Intrapulmonary Administration of Vitamin A to improve Respiratory Outcomes of extremely preterm infants (IAVARO study)
Preterm infants are born with underdeveloped lungs. Breathing support in the form of mechanical ventilation and additional oxygen is life saving for these infants. However, mechanical ventilation may also contribute to the lung inflammation and interruption of lung growth leading to Bronchopulmonary Dysplasia (BPD). BPD affects 40 % of extremely preterm (born before 28 week gestational age) infants. This disease is one of the conditions that can predict long-term outcomes.
Vitamin A is required for normal lung growth. It may protect lung from the damage caused by additional oxygen and mechanical ventilation. Clinical studies have shown that it decreases the risk of BPD. However, a major limitation in its routine use is its poor enteral absorption. Intravenous administration of vitamin A has limitations while intramuscular route although effective, subjects infants to the discomfort and risk of repetitive muscular trauma.
My research aims to investigate a convenient and effective route of administration of vitamin A to the extremely preterm infants to improve respiratory outcomes. The routes of administration under investigation will be a) intratracheal instillation with surfactant, and b) inhalation of aerosolised vitamin A. I expect that local rather than systemic administration will decrease systemic adverse effects.
My research work will involve a) laboratory experiments to investigate physical properties of surfactant when mixed with vitamin A, and optimum method of delivery of inhaled vitamin A; b) animal experiments to investigate effects of local Vitamin A administration on gas exchange; and c) a clinical study to investigate beneficial effect on BPD and other respiratory outcomes.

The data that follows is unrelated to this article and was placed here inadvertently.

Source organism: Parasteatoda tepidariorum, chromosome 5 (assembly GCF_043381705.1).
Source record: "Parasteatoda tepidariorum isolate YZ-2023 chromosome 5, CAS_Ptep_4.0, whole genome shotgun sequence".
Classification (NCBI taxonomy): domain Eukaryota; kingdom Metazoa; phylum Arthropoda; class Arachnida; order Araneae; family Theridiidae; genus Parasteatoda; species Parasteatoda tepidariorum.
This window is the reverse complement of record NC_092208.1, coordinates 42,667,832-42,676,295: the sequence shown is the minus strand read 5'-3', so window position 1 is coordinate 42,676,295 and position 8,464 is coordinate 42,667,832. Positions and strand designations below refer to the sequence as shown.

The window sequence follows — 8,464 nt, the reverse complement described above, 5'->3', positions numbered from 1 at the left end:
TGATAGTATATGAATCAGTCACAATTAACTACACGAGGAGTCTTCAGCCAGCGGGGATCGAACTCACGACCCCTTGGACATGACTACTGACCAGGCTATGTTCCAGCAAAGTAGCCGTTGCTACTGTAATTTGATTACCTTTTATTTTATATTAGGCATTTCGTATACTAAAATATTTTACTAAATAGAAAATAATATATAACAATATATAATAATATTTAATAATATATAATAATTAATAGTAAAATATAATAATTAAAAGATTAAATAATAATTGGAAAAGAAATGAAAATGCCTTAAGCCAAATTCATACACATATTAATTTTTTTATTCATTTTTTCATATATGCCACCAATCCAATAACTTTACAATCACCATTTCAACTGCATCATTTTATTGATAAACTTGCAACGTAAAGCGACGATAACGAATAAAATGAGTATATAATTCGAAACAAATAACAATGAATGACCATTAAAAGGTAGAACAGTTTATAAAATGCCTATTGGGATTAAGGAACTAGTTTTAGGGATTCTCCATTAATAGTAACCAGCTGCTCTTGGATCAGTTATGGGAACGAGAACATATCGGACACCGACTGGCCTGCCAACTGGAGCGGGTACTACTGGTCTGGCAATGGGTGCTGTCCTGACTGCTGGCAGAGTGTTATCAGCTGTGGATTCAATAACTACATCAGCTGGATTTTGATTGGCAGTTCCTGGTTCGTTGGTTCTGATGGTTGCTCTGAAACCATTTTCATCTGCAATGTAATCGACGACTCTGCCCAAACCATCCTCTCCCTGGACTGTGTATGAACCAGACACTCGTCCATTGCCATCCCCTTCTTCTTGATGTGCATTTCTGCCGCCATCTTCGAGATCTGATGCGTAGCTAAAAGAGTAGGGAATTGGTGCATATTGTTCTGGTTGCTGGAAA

If found effective, intratracheal instillation and inhalation of vitamin A will avoid painful injections in the “tiny” premature infants. It may also decrease systemic toxicity because of the targeted drug delivery.
Why my research is important
BPD is an important complication and major cause of persistent breathing disorders in infants born prematurely. BPD remains a significant problem despite major advances in the treatment of preterm infants over the last 2 decades. Infants with BPD have abnormal lung function in adult life and are at risk of adverse long term neurodevelopment. Therefore additional effective therapy is urgently required.
Vitamin A therapy is effective in reducing the risk of BPD, but has achieved limited uptake due to the low acceptance of the need for repeated intramuscular injections. Vitamin A therapy will be accepted more widely if a suitable and effective method of administration to the target organ (lung) is devised. This project aims to investigate a suitable and effective route of vitamin A administration to improve respiratory outcomes in extremely preterm infants. If intratracheal instillation and inhalation methods of vitamin A administration prove beneficial for bronchopulmonary dysplasia it may benefit an estimated 75 thousand extremely preterm infants born each year worldwide.